The 2022 Winter Olympics in Beijing will provide an opportunity for concerned countries to confront China on its human rights record, Canadian Prime Minister Justin Trudeau said on Friday. Trudeau stated that China will modify its actions only if confronted with a united front, and that he will bring the issue up at the Group of Seven leaders’ summit next week.
The 2022 Winter Olympics will be held in Beijing, China. However, a growing chorus of human rights advocates is asking for a boycott of the games in protest of China’s human rights violations, notably the persecution of Uyghur Muslims in Xinjiang, which the US State Department has labelled “genocide.” A coalition of more than 180 human rights organisations has issued a “call to action” encouraging all governments and athletes to boycott the “genocide Olympics.” They argue that allowing Beijing to host an Olympics-as-usual means accepting the Chinese government’s crimes against the Uyghurs, anti-democratic repression in Hong Kong, and other human rights violations.
Some Republicans and Democrats in the United States, including House Speaker Nancy Pelosi, have expressed support for a boycott in some form. Pelosi recommended a “diplomatic boycott,” in which heads of state refrain from attending while athletes participate; Sen. Mitt Romney (R-UT) recommended both an economic and a diplomatic boycott, asking American viewers not to come in person in order to limit Beijing’s tourism earnings. Similar appeals have been made by legislators in other nations.
In 2008, human rights organisations protested the Beijing Olympics, with Tibetan rights at the forefront of the protests. The Chinese government’s suppression of civil liberties and human rights has deteriorated under President Xi Jinping in the years afterwards. Advocates argue that elevating China once more will allow it to behave with greater impunity. The IOC, however, chose Beijing in a tight vote as the possibly least-worst option: Beijing had hosted a successful 2008 Summer Olympics; it had solid infrastructure and transportation, as well as money to invest in improving them. At the time, IOC President Thomas Bach observed, “It really is a safe choice.” “We are certain that China will keep its promises.”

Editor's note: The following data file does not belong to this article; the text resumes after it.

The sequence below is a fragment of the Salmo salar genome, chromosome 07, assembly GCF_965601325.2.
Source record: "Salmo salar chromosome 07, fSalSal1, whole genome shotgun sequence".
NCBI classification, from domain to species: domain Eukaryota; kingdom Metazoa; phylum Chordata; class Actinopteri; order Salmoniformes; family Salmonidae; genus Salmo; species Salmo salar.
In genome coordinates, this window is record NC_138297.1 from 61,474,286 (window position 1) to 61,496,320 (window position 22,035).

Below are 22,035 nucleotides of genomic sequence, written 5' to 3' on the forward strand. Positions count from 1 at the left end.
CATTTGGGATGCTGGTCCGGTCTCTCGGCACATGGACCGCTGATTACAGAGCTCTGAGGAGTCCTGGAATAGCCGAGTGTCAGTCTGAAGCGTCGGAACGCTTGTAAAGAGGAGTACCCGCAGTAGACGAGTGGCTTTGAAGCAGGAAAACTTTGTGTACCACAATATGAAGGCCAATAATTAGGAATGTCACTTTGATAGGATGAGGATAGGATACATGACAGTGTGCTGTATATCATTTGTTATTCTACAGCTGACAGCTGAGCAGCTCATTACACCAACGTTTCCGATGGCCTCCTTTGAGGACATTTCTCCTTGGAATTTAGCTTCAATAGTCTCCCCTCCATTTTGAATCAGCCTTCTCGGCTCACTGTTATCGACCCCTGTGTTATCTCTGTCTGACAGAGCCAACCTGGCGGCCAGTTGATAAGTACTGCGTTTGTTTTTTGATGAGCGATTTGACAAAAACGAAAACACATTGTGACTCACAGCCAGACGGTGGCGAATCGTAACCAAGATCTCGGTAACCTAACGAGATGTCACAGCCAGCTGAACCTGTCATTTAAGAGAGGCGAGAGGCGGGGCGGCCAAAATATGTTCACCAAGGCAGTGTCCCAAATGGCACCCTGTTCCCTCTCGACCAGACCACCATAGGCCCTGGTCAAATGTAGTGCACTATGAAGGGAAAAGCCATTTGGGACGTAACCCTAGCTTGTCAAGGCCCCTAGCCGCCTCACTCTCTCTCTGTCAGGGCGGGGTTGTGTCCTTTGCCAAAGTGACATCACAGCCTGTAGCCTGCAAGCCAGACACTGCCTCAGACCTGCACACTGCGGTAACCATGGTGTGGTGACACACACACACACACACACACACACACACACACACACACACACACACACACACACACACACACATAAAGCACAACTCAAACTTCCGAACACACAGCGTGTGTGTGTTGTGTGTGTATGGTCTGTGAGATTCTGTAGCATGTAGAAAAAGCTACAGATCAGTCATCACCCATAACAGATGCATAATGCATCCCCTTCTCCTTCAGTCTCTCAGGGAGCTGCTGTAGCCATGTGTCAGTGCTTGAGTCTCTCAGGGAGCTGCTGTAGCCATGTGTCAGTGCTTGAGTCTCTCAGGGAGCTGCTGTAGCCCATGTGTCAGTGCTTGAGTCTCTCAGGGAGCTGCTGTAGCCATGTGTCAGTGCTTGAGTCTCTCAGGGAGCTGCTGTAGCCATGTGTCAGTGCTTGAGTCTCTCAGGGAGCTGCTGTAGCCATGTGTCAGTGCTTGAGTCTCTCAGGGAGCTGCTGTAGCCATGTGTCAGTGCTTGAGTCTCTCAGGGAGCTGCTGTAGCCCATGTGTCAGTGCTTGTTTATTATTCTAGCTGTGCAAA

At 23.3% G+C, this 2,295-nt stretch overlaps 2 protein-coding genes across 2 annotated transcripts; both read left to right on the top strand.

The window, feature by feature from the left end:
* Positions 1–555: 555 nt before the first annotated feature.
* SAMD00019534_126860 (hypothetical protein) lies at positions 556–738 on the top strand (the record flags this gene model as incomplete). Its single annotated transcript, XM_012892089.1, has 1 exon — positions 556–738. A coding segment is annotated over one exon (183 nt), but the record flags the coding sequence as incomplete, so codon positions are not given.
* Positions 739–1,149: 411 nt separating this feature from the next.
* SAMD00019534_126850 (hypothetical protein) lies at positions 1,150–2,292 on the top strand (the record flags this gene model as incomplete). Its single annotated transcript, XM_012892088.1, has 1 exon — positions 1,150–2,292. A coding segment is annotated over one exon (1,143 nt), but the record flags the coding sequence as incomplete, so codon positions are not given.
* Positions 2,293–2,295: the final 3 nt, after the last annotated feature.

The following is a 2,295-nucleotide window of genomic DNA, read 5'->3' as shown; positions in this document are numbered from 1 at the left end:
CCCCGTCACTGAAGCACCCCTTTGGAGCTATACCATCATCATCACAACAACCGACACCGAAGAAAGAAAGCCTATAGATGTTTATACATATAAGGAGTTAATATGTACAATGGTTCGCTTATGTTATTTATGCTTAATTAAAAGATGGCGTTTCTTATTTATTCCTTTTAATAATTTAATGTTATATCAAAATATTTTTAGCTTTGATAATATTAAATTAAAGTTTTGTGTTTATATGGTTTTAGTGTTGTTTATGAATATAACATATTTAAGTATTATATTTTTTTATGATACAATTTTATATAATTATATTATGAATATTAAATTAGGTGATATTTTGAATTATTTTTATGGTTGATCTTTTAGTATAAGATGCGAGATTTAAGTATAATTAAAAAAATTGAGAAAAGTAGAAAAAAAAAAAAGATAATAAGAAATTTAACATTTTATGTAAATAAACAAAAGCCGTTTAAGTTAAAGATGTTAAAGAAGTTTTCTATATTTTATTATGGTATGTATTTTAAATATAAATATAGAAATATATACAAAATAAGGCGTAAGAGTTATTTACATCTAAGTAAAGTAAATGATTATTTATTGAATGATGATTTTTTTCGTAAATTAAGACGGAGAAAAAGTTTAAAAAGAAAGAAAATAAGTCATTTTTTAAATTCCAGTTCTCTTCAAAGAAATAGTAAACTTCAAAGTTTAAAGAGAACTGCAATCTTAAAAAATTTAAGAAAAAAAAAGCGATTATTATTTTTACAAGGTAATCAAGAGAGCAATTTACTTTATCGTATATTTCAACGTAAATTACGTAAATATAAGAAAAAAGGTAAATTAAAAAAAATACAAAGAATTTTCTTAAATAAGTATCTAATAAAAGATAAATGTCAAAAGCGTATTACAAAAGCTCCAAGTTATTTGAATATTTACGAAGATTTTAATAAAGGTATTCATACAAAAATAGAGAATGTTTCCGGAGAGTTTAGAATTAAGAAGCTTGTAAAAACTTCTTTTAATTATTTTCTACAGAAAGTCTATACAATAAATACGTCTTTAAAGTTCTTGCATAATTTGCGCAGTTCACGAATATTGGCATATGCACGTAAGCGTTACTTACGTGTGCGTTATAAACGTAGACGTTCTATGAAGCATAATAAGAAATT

That was in the year 2008. Since then, China’s human rights record has gotten even worse. In Xinjiang, the Chinese Communist Party has jailed between one and three million Uyghurs and other Turkic minorities in what it refers to as “reeducation facilities,” which are really internment or concentration camps. Detainees are subjected to waterboarding and other forms of torture, as well as psychological indoctrination. Uyghurs have been forced to work as slaves to produce everything from clothing to face masks. Forced sterilisation has been imposed on Uyghur women.
The Trump administration declared China’s activities against the Uyghurs and other ethnic and religious minorities in Xinjiang to be “genocide” in one of its final acts. Others, like the UK and Canadian parliaments, have approved Biden’s State Department’s designation. The Chinese Communist Party has also continued to tighten down on dissidents in recent years, suffocating Hong Kong’s liberties with a harsh national security law.
Geopolitics has also gotten significantly more complex. The Trump years saw escalating tensions between the United States and China, which became considerably more complicated in the aftermath of the Covid-19 pandemic, with the Trump administration and several Republican legislators blaming China for the virus’s early mismanagement. All of this has bolstered support for a boycott, including among some US senators anxious to retaliate against China in any way imaginable.
The concept is simple: Traditionally, the Olympics serve as a showcase for the host country. A boycott of the Winter Olympics would send a strong message to China. And by tying China’s treatment of the Uyghurs to its actions in Hong Kong to such a high-profile event, it would heighten worldwide awareness of China’s activities and impose pressure that State Department rebukes can’t quite match.
This time is however different than 2008. The United States, Canada, The United Kingdom, and Australia have increasingly pressurized China over its Human Rights record. Moreover, the allegations against Beijing in its role in the origin of the coronavirus are also being investigated. Thus calls for boycott regarding human rights issues and coronavirus have grown incessantly. Besides, Beijing’s aggression against states such as Australia and Canada and Japan and increased belligerency in regions such as South China Sea, East Asia and Central Asia has increased manifolds. All in all it has turned out to be a toxic concoction of bad diplomacy, human rights and conspiracies which could lead to the first boycott of China in a major world event.